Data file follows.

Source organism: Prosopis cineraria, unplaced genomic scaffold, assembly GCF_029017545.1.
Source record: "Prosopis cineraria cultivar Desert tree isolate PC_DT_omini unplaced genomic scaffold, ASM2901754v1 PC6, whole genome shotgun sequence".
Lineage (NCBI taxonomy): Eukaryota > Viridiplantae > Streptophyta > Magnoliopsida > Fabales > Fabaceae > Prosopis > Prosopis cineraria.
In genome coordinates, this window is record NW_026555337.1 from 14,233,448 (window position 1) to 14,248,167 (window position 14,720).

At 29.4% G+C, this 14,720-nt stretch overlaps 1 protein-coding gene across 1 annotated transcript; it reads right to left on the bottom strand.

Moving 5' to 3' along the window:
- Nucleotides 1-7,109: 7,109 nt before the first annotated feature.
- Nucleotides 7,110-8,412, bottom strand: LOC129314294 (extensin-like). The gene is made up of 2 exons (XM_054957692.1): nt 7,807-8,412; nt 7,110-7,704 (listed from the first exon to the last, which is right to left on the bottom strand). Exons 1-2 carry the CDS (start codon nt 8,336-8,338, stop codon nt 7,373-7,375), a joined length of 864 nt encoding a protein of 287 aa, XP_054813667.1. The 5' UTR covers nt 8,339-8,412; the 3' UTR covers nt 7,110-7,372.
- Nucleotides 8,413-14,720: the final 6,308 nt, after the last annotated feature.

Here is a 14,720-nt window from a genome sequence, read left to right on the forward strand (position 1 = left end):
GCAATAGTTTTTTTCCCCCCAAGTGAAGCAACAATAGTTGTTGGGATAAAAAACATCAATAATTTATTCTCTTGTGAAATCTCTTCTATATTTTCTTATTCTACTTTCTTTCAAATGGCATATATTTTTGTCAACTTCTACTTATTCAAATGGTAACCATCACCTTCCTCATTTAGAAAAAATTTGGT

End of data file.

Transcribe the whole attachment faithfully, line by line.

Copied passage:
Source organism: Prosopis cineraria, unplaced genomic scaffold, assembly GCF_029017545.1.
Source record: "Prosopis cineraria cultivar Desert tree isolate PC_DT_omini unplaced genomic scaffold, ASM2901754v1 PC6, whole genome shotgun sequence".
Lineage (NCBI taxonomy): Eukaryota > Viridiplantae > Streptophyta > Magnoliopsida > Fabales > Fabaceae > Prosopis > Prosopis cineraria.
In genome coordinates, this window is record NW_026555337.1 from 14,233,448 (window position 1) to 14,248,167 (window position 14,720).

At 29.4% G+C, this 14,720-nt stretch overlaps 1 protein-coding gene across 1 annotated transcript; it reads right to left on the bottom strand.

Moving 5' to 3' along the window:
- Nucleotides 1-7,109: 7,109 nt before the first annotated feature.
- Nucleotides 7,110-8,412, bottom strand: LOC129314294 (extensin-like). The gene is made up of 2 exons (XM_054957692.1): nt 7,807-8,412; nt 7,110-7,704 (listed from the first exon to the last, which is right to left on the bottom strand). Exons 1-2 carry the CDS (start codon nt 8,336-8,338, stop codon nt 7,373-7,375), a joined length of 864 nt encoding a protein of 287 aa, XP_054813667.1. The 5' UTR covers nt 8,339-8,412; the 3' UTR covers nt 7,110-7,372.
- Nucleotides 8,413-14,720: the final 6,308 nt, after the last annotated feature.

Here is a 14,720-nt window from a genome sequence, read left to right on the forward strand (position 1 = left end):
GCAATAGTTTTTTTCCCCCCAAGTGAAGCAACAATAGTTGTTGGGATAAAAAACATCAATAATTTATTCTCTTGTGAAATCTCTTCTATATTTTCTTATTCTACTTTCTTTCAAATGGCATATATTTTTGTCAACTTCTACTTATTCAAATGGTAACCATCACCTTCCTCATTTAGAAAAAATTTGGT